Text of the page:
Low Carb Foods List Part 2

Low Carb Vegetables for Weight Loss

Ok – so the other day we talked about low carb proteins, today we are going to look at low carb vegetables. It is important to be aware that there are many varieties of low carb diets available. Some of the diets simply require you to count carbs and keep your carb count below a specific daily total, in this case you will need to weigh your foods to have an accurate count at first.

If you want to use cup measure for your vegetables you need to weigh one cup of a particular vegetable, cut in the way that you normally cut it, and making a note of the weight and carb count per cup. This will help you in the future to work out how many carbs you have in that particular cup of vegetables.

However if you are following the Atkins diet, you will have a list of low carb vegetables to be used during the induction in the book. You can add other veggies after induction. There are various editions of the books with different lists in each but if you just keep in mind that you should have a minimum of two cups of vegetables on induction and more later, you shouldn’t go far wrong. Your vegetable intake should also account for more than half of your daily carb count. So if your daily carb level is 20g then your net carbs from veggies should be at least 11g.

Low Carb Vegetables List

Under 5g net carbohydrate per 100g would be consider low carb veggies. Green vegetables are mostly low carb, with the exception of kale, peas and beans. There are also some non-green veggies that are low carb.

For example
Under 2g: lettuce, spinach, bok choy (pak choi), asparagus, endive, watercress.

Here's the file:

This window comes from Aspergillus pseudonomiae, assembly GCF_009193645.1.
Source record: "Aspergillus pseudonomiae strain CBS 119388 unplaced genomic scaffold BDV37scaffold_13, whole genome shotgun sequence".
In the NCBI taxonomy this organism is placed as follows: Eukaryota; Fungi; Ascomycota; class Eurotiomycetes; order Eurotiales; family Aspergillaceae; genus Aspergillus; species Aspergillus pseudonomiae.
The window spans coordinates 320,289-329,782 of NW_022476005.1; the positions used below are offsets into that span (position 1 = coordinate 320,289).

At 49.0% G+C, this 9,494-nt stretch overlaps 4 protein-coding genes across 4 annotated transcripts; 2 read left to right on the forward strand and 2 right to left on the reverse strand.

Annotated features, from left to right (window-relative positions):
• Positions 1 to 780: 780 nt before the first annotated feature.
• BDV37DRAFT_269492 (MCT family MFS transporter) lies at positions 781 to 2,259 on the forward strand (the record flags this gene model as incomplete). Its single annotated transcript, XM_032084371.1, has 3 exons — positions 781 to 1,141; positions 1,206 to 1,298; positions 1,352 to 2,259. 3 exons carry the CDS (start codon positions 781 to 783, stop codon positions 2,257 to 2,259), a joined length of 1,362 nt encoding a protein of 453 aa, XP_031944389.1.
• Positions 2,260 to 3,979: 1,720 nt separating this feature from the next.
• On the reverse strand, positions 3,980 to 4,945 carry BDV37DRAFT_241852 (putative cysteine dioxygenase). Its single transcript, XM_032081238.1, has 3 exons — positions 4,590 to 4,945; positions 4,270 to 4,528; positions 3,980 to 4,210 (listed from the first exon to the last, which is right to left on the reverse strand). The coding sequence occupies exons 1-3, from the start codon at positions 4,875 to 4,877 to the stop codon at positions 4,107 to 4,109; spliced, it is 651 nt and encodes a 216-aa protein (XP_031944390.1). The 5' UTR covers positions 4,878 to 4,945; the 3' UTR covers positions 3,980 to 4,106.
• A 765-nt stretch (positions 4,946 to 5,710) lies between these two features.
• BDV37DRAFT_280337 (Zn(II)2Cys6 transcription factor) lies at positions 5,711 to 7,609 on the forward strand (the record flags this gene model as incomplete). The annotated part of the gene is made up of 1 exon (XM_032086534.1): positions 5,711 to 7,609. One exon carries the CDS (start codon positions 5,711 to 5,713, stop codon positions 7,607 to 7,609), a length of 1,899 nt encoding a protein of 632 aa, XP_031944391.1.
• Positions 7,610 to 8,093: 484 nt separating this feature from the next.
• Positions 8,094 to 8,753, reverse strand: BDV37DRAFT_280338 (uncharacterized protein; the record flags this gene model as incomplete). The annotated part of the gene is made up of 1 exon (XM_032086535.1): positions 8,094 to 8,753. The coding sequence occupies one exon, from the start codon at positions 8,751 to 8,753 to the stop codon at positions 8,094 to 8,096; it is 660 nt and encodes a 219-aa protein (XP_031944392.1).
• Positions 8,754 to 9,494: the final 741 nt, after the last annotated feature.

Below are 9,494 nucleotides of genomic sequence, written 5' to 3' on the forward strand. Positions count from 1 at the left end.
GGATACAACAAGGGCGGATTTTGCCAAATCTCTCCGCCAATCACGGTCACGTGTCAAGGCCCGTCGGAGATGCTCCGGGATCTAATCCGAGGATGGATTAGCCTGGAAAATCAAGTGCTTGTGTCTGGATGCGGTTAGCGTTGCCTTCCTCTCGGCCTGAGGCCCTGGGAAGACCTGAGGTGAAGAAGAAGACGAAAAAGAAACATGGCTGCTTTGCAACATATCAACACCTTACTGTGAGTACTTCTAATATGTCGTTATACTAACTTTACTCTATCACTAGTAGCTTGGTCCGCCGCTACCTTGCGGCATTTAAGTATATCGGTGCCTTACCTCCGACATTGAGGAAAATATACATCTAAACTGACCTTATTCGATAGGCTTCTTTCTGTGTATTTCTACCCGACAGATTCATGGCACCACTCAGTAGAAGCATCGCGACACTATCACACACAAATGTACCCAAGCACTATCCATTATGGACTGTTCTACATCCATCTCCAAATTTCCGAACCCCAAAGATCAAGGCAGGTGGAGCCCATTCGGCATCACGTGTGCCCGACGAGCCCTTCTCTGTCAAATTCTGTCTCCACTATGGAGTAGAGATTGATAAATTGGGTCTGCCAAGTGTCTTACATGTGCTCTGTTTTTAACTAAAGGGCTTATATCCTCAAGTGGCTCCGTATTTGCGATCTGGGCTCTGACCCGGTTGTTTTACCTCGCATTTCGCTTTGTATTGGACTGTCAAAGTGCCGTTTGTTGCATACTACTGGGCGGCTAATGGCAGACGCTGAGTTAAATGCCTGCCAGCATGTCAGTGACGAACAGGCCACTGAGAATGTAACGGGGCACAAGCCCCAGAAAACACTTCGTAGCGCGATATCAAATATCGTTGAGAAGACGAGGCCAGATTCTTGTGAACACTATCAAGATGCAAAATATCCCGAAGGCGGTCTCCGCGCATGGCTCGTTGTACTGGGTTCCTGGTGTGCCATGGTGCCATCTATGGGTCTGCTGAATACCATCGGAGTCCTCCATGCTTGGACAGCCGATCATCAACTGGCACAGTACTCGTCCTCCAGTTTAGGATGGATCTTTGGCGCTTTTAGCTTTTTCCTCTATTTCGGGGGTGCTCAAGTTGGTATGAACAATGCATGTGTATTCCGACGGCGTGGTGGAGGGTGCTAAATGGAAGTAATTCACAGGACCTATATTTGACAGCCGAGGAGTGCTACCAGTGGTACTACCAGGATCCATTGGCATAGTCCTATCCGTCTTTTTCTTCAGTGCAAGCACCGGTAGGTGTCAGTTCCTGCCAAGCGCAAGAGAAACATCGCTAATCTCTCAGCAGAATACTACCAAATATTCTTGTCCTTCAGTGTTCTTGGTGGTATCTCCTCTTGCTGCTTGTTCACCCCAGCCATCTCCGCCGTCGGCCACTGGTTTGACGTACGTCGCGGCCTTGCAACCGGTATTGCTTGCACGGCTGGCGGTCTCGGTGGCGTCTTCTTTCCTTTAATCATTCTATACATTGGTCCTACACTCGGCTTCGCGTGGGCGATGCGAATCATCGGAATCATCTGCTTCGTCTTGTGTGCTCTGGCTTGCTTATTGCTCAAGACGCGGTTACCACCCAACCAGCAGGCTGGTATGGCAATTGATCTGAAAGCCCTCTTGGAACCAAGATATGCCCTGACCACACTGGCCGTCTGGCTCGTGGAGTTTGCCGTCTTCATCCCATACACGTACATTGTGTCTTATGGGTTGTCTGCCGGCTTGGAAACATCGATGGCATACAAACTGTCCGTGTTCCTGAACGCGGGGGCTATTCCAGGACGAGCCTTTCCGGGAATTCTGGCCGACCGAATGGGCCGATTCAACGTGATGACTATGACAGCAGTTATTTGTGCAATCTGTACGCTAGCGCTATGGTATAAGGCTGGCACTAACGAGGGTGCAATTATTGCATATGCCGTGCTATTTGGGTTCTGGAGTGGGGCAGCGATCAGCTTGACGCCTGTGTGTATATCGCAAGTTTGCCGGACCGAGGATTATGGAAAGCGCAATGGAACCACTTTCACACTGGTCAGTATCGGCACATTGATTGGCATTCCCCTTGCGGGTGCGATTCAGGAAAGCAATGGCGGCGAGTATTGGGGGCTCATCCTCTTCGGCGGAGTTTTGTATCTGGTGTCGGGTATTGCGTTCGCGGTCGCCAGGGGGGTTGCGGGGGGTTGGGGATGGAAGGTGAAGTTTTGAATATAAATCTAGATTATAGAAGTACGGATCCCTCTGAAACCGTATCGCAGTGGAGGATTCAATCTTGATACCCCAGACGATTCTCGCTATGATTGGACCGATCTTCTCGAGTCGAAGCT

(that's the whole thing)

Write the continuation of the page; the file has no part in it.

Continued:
2g – 2.9g: arugula (rocket), zucchini (courgette), summer squash (marrow), green bell pepper, celery, radish, eggplant (aubergine), tomato, mushroom, cauliflower, kohlrabi.

3g – 3.9g: cucumber, green cabbage, white cabbage, red bell pepper, jicama, okra, parsley, string beans, green onion tops (spring onion tops).

4g – 4.9g: broccoli, turnip, yellow bell pepper, fennel, snow peas (mange-tout).

Medium to High Carb Vegetables List

So that there is no confusion, we are including here some of the vegetables that do not make it onto the low carb vegetables list. Some of the medium carb vegetables, such as onion, can be included in a low carb diet in small quantities.

Between 5g and 12g net carb per 100g would be considered medium carb vegetables and would include onion, leek, green peas, kale, red cabbage, pumpkin, carrot, rutabaga (swede), winter squashes, celeriac.

Over 12g net carb per 100g would be considered high carb vegetables and would include potato, corn, beans, lentils, parsnip.

Avocados And Olives

Although olives and avocados are technically fruits, not vegetables, unlike other fruits they are low carb foods and make great addition to any salad . I felt it was important to mention them here so that they are not forgotten.

California (hass) avocados have just 1.8g net carbohydrate per 100g. Florida (smooth skinned) avocados have 2.2g. So both types are low carb.

Olives have around 3g net carb per 100g. However, be careful to check packaging when buying olives to make sure that there are no added sugars. Olives in salt water or oil with no added ingredients can be added to salads along with low carb vegetables.

Please don’t get hung up here on the fat content as that is not what we are concerned with here. We are merely considering the carbohydrate content.

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